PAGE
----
• Stacy Rosenbaum

    Department of Anthropology | University of Michigan

    I am a behavioral ecologist who studies the evolutionary causes and consequences of social behavior. My empirical work to date has primarily focused on a wild population of mountain gorillas in the Great Lakes region of Africa. This population has been monitored for 50 years, which provides unparalleled opportunities to understand how variation in ecological and social environments influences reproductive success and life history patterns in a long-lived mammal. I use behavioral, genetic, and hormonal data to determine how kin discrimination, behavioral plasticity, and life history decisions interact to produce the astonishing range of variation observed in these animals’ social group structures and social relationships. The goal of my research is to gain a richer understanding of the evolution of mammalian sociality generally, and the hominid lineage specifically.


    In addition to my research on gorillas, I also work on complementary research questions about primate evolution, sociality and health, using the Cebu Longitudinal Health and Nutrition Survey (humans), and data collected for the Amboseli Baboon Project (savannah baboons), via collaborations with Dr. Christopher Kuzawa at Northwestern University, and Dr. Beth Archie at University of Notre Dame.


    You can find a copy of my CV here.

  • Research

    Social behavior

    Humans and many other animals develop myriad social relationships across the course of their lifetimes. I study how these relationships develop and are maintained, what their consequences are for participants, and how individual relationships impact evolutionary dynamics.


    Social relationships have many physiological correlates. For example, hormones and social behavior work in complex feedback loops. I study how relationships and physiology impact one another, and how their interactions affect health, longevity, and reproductive success.

    Methods development

    Studying wild primates, especially critically endangered species, comes with many methodological challenges. I work on improving existing tools, and developing new ones, to non-invasively measure a variety of physiological parameters.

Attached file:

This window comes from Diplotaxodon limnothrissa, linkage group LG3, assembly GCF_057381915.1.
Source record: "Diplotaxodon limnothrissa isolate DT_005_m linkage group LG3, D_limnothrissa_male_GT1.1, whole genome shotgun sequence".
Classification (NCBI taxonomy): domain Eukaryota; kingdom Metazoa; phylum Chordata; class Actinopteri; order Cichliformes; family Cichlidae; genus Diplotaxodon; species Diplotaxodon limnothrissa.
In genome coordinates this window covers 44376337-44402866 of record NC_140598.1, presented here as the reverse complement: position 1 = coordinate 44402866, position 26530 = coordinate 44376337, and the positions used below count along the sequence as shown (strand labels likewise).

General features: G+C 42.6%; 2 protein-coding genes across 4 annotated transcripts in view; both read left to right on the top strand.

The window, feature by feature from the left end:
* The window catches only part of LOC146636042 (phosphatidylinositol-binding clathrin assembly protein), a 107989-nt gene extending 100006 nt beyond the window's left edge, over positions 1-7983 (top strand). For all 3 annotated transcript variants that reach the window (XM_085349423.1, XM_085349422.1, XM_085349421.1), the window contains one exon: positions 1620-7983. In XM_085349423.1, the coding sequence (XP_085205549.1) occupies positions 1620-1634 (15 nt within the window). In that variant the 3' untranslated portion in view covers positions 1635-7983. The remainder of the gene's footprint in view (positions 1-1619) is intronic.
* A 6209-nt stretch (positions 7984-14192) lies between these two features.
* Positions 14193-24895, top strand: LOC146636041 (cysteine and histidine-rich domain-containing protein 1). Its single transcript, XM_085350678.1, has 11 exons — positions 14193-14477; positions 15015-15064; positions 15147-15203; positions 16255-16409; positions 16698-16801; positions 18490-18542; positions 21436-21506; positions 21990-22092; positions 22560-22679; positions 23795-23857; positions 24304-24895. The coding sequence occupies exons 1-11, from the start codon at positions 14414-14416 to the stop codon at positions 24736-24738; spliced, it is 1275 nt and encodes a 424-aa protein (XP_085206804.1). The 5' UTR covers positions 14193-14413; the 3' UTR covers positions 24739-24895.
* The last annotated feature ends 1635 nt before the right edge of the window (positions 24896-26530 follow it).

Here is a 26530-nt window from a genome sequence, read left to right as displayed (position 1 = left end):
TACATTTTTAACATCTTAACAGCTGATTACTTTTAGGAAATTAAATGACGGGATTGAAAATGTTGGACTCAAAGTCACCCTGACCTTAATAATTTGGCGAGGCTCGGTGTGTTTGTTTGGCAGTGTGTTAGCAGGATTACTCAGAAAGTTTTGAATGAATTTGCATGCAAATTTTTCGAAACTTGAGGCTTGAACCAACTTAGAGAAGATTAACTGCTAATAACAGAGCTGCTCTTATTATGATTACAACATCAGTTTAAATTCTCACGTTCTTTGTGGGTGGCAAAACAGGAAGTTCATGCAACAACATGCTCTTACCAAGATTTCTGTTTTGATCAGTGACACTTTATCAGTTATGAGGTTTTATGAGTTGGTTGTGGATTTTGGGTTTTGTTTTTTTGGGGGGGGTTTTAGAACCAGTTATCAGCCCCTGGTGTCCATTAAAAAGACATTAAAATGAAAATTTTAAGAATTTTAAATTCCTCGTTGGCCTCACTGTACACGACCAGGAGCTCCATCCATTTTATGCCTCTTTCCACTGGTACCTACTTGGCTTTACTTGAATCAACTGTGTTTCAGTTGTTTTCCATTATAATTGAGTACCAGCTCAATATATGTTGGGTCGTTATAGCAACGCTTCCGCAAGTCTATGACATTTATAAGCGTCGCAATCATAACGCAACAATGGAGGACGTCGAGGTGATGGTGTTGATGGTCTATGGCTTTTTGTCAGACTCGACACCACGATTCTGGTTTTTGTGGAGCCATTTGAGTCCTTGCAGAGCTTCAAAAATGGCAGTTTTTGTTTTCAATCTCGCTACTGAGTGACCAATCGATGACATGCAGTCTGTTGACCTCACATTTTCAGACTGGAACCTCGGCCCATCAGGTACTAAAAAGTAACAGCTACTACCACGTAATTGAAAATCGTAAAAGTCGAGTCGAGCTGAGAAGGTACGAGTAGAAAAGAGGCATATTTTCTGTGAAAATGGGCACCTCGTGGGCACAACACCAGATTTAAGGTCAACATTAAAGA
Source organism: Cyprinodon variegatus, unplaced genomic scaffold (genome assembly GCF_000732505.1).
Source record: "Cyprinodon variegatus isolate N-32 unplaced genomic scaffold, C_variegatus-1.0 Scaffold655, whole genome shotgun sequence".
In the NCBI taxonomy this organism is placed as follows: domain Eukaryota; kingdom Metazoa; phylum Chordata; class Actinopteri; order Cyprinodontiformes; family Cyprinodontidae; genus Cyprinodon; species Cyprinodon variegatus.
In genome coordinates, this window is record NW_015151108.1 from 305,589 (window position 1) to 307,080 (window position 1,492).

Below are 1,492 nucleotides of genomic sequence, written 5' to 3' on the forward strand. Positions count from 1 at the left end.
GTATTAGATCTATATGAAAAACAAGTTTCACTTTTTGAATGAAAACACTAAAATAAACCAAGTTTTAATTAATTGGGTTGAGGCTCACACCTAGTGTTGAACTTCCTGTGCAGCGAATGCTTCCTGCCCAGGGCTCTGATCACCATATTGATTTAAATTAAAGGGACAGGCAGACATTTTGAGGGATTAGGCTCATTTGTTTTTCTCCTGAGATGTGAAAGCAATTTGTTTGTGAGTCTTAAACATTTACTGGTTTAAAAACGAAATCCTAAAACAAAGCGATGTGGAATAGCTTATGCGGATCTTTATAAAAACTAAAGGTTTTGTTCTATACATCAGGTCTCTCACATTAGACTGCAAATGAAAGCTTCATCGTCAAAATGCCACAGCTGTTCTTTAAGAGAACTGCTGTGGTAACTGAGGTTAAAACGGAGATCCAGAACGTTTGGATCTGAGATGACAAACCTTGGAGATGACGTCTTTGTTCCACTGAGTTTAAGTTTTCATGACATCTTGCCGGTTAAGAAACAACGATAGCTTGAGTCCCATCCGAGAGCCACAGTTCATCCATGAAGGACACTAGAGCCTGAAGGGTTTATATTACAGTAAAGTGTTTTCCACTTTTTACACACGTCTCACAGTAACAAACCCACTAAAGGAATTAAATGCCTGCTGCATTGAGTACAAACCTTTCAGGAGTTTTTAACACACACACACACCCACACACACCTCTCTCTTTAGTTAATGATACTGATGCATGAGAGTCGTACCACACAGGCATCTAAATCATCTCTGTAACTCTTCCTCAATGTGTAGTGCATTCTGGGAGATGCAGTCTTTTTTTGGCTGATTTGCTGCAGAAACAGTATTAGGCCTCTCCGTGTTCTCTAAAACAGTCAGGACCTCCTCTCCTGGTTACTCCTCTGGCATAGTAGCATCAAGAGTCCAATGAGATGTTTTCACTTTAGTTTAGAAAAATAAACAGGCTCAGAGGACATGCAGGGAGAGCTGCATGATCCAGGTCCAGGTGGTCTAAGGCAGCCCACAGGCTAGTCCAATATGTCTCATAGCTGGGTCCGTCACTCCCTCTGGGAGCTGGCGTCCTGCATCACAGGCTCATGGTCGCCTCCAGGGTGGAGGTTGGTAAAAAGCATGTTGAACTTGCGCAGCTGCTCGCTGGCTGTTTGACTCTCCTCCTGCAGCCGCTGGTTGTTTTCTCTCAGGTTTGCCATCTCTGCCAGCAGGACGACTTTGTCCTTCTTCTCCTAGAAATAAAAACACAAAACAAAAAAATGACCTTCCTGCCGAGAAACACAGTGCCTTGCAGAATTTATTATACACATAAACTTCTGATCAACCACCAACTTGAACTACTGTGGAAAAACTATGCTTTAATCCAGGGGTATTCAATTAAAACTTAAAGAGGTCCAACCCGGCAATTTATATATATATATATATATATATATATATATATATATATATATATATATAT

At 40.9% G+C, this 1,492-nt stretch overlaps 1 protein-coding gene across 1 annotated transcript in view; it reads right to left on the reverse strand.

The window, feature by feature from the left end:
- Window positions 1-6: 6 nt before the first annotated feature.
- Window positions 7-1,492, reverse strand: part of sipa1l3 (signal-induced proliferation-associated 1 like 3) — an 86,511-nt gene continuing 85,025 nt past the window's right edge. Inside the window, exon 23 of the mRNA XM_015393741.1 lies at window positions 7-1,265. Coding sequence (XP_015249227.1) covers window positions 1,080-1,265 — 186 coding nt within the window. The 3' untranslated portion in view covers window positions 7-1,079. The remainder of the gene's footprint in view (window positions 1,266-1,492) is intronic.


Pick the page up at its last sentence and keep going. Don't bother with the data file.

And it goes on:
• Publications

    Peer Reviewed Publications

    Lea A* & Rosenbaum S* (2020). Understanding how early life effects evolve: Progress, gaps, and future directions. Current Opinion in Behavioral Sciences, in press.


    Gettler LT, Boyette A, & Rosenbaum S (2020). Broadening perspectives on the evolution of human paternal care and fathers' effects on children. Annual Review of Anthropology, in press.


    Kuzawa CW, Adair L, Bechayda SA, Borja JRB, Carba DB, Duazo PL, Eisenberg DTA, Georgiev AV, Gettler LT, Lee NR, Quinn EA, Rosenbaum S, Rutherford J, Ryan C, & McDade TW (2020). Evolutionary life history theory as an organizing framework for cohort studies: Insights from the Cebu Longitudinal Health and Nutrition Survey. Annals of Human Biology, DOI: 10.1080/03014460.2020.1742787.


    Eckardt W, Stoinski TS, Rosenbaum S, & Santymire RS (2019). Social and ecological factors alter stress physiology of Virunga mountain gorillas (Gorilla beringei). Ecology & Evolution, DOI: 10.1002/ece3.5115.


    Rosenbaum S & Gettler LT (2018). With a little help from her friends (and family) I: the ecology and evolution of non-maternal caretaking in mammals. Physiology & Behavior, 193, 1-11.


    Rosenbaum S & Gettler LT (2018). With a little help from her friends (and family) II: the behavior and physiology of non-maternal caretaking in mammals. Physiology & Behavior, 193, 2-24.


    Rosenbaum S, Vigilant L, Kuzawa CW, & Stoinski TS (2018). Caring for infants is associated with increased reproductive success for male mountain gorillas. Scientific Reports, 8:15223.


    Rosenbaum S, Gettler LT, McDade T, Augustin S, & Kuzawa CW (2018). Does men’s testosterone ‘rebound’ when dependent children grow up, or when pair bonds end? A test in Cebu, Philippines. American Journal of Human Biology, e23180.


    Rosenbaum S, Gettler LT, McDade TW, Belarmino NM, & Kuzawa CW (2018). The effects of collection and storage conditions in the field on salivary testosterone, cortisol, and sIgA. Annals of Human Biology, DOI: 10.1080/03014460.2018.1495263.


    Gettler LT, Kuo P, Rosenbaum S, Avila J, McDade T, & Kuzawa CW (2018). Sociosexuality, testosterone, and life history status: prospective associations and longitudinal changes among men in Cebu, Philippines. Evolution and Human Behavior, DOI: 10.1016/j.evolhumbehav.2018.11.001.


    Rosenbaum S, Vecellio V, & Stoinski TS (2016). Observations of severe and lethal coalitionary attacks in wild mountain gorillas. Scientific Reports, 6, 37018.


    Eckardt W, Stoinski TS, Rosenbaum S, Umuhoza MR, & Santymire R (2016). Characterizing stress physiology in Virunga mountain gorillas. Conservation Physiology, 4, cow029.


    Rosenbaum S, Hirwa JP, Silk JB, Vigilant L, & Stoinski TS (2016). Infant mortality risk and paternity certainty are associated with postnatal maternal behavior toward adult male mountain gorillas. PLoS One, DOI: 10.1371/journal.pone.0147441.


    Rosenbaum S, Hirwa JP, Silk JB, & Stoinski TS (2016). Relationships between adult male and maturing mountain gorillas persist across developmental stages and social upheaval. Ethology, 122, 134-150.


    Rosenbaum S, Maldonado-Chapparo AA, & Stoinski TS (2015). Group structure predicts variation in proximity relationships between male-female and male-infant pairs of mountain gorillas. Primates, 57, 17-28.